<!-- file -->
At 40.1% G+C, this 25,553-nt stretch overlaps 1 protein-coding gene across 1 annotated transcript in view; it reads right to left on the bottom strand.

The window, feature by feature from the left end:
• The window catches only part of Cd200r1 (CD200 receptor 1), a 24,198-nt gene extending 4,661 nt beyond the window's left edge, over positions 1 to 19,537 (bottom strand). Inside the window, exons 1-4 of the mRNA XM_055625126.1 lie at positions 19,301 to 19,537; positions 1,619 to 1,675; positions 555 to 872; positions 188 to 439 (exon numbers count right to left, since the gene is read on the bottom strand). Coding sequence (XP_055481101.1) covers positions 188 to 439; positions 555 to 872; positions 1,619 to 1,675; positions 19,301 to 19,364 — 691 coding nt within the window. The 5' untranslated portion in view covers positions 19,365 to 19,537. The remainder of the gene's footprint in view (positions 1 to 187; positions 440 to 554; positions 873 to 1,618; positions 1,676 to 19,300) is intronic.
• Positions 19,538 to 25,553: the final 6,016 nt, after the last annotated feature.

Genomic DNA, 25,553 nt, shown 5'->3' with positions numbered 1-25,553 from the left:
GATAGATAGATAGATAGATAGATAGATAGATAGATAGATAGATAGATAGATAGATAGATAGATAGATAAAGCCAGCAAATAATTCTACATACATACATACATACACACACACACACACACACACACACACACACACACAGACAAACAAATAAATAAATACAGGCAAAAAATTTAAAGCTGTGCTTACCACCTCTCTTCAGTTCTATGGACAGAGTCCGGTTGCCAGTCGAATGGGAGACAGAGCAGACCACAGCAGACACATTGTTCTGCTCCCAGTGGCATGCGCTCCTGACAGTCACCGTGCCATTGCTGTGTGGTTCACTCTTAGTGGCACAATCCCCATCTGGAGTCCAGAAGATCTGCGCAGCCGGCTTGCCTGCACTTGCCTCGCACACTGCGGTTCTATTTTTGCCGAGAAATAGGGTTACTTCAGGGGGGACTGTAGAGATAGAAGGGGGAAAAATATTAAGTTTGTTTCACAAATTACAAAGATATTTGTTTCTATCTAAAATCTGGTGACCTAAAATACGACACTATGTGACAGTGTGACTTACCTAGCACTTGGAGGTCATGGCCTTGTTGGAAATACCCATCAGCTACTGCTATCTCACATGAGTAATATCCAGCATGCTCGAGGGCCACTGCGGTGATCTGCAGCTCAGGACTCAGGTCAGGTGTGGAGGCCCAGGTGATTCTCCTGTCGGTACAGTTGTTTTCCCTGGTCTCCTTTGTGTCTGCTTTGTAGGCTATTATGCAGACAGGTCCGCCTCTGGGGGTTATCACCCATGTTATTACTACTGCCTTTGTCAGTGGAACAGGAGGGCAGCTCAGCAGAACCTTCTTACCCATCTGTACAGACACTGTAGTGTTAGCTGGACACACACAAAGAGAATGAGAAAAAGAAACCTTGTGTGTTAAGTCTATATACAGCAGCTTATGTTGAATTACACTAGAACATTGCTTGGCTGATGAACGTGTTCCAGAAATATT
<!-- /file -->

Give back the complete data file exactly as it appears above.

At 40.1% G+C, this 25,553-nt stretch overlaps 1 protein-coding gene across 1 annotated transcript in view; it reads right to left on the bottom strand.

The window, feature by feature from the left end:
• The window catches only part of Cd200r1 (CD200 receptor 1), a 24,198-nt gene extending 4,661 nt beyond the window's left edge, over positions 1 to 19,537 (bottom strand). Inside the window, exons 1-4 of the mRNA XM_055625126.1 lie at positions 19,301 to 19,537; positions 1,619 to 1,675; positions 555 to 872; positions 188 to 439 (exon numbers count right to left, since the gene is read on the bottom strand). Coding sequence (XP_055481101.1) covers positions 188 to 439; positions 555 to 872; positions 1,619 to 1,675; positions 19,301 to 19,364 — 691 coding nt within the window. The 5' untranslated portion in view covers positions 19,365 to 19,537. The remainder of the gene's footprint in view (positions 1 to 187; positions 440 to 554; positions 873 to 1,618; positions 1,676 to 19,300) is intronic.
• Positions 19,538 to 25,553: the final 6,016 nt, after the last annotated feature.

Genomic DNA, 25,553 nt, shown 5'->3' with positions numbered 1-25,553 from the left:
GATAGATAGATAGATAGATAGATAGATAGATAGATAGATAGATAGATAGATAGATAGATAGATAGATAAAGCCAGCAAATAATTCTACATACATACATACATACACACACACACACACACACACACACACACACACACAGACAAACAAATAAATAAATACAGGCAAAAAATTTAAAGCTGTGCTTACCACCTCTCTTCAGTTCTATGGACAGAGTCCGGTTGCCAGTCGAATGGGAGACAGAGCAGACCACAGCAGACACATTGTTCTGCTCCCAGTGGCATGCGCTCCTGACAGTCACCGTGCCATTGCTGTGTGGTTCACTCTTAGTGGCACAATCCCCATCTGGAGTCCAGAAGATCTGCGCAGCCGGCTTGCCTGCACTTGCCTCGCACACTGCGGTTCTATTTTTGCCGAGAAATAGGGTTACTTCAGGGGGGACTGTAGAGATAGAAGGGGGAAAAATATTAAGTTTGTTTCACAAATTACAAAGATATTTGTTTCTATCTAAAATCTGGTGACCTAAAATACGACACTATGTGACAGTGTGACTTACCTAGCACTTGGAGGTCATGGCCTTGTTGGAAATACCCATCAGCTACTGCTATCTCACATGAGTAATATCCAGCATGCTCGAGGGCCACTGCGGTGATCTGCAGCTCAGGACTCAGGTCAGGTGTGGAGGCCCAGGTGATTCTCCTGTCGGTACAGTTGTTTTCCCTGGTCTCCTTTGTGTCTGCTTTGTAGGCTATTATGCAGACAGGTCCGCCTCTGGGGGTTATCACCCATGTTATTACTACTGCCTTTGTCAGTGGAACAGGAGGGCAGCTCAGCAGAACCTTCTTACCCATCTGTACAGACACTGTAGTGTTAGCTGGACACACACAAAGAGAATGAGAAAAAGAAACCTTGTGTGTTAAGTCTATATACAGCAGCTTATGTTGAATTACACTAGAACATTGCTTGGCTGATGAACGTGTTCCAGAAATATT